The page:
doc/en_US.ISO8859-1/articles/filtering-bridges/article.sgml,v 1.20 2004/08/08 13:43:54
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Often it is useful to divide one physical network (like an Ethernet) into two separate segments without having to create subnets, and use a router to link them together. The device that connects the two networks in this way is called a bridge. A FreeBSD system with two network interfaces is enough in order to act as a bridge.
A bridge works by scanning the addresses of MAC level (Ethernet addresses) of the devices connected to each of its network interfaces and then forwarding the traffic between the two networks only if the source and the destination are on different segments. Under many points of view a bridge is similar to an Ethernet switch with only two ports.
More and more frequently, thanks to the lowering costs of broad band Internet connections (xDSL) and also because of the reduction of available IPv4 addresses, many companies are connected to the Internet 24 hours on 24 and with few (sometimes not even a power of 2) IP addresses. In these situations it is often desirable to have a firewall that filters incoming and outgoing traffic from and towards Internet, but a packet filtering solution based on router may not be applicable, either due to subnetting issues, the router is owned by the connectivity supplier (ISP), or because it does not support such functionalities. In these scenarios the use of a filtering bridge is highly advised.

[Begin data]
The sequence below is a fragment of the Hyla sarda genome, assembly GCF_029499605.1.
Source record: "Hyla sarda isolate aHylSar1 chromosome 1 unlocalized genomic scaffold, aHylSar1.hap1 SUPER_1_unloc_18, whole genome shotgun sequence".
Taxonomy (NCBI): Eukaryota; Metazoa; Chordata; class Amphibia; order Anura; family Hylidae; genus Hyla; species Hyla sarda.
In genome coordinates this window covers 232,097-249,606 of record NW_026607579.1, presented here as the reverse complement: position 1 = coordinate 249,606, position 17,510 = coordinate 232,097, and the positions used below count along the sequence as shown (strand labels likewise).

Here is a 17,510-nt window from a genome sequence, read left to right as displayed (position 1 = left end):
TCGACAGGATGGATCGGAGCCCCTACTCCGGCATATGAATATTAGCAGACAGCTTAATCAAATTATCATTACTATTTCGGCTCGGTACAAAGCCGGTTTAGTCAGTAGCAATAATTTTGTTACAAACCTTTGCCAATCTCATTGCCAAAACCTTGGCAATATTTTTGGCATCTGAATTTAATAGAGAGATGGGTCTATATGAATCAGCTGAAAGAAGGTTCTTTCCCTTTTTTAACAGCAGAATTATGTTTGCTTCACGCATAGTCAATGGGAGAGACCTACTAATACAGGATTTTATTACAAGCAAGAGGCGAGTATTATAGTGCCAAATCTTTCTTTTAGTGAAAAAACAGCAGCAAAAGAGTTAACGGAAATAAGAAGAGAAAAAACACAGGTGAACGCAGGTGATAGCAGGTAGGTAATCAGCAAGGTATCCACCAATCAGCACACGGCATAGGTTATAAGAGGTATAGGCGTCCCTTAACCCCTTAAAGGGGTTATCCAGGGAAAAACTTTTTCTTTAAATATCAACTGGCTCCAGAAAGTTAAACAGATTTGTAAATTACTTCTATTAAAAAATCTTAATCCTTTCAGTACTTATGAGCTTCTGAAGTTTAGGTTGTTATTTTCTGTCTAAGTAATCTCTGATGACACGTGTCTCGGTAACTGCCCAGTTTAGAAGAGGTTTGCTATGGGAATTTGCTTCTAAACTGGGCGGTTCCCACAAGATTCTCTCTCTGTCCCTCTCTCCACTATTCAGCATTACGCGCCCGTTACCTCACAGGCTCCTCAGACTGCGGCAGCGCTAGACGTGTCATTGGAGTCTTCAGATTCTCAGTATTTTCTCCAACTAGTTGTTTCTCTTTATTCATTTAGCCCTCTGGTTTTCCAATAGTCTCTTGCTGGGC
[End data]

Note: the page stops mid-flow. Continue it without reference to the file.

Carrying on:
A bridge-based firewall can be configured and inserted between the xDSL router and your Ethernet hub/switch without any IP numbering issues.
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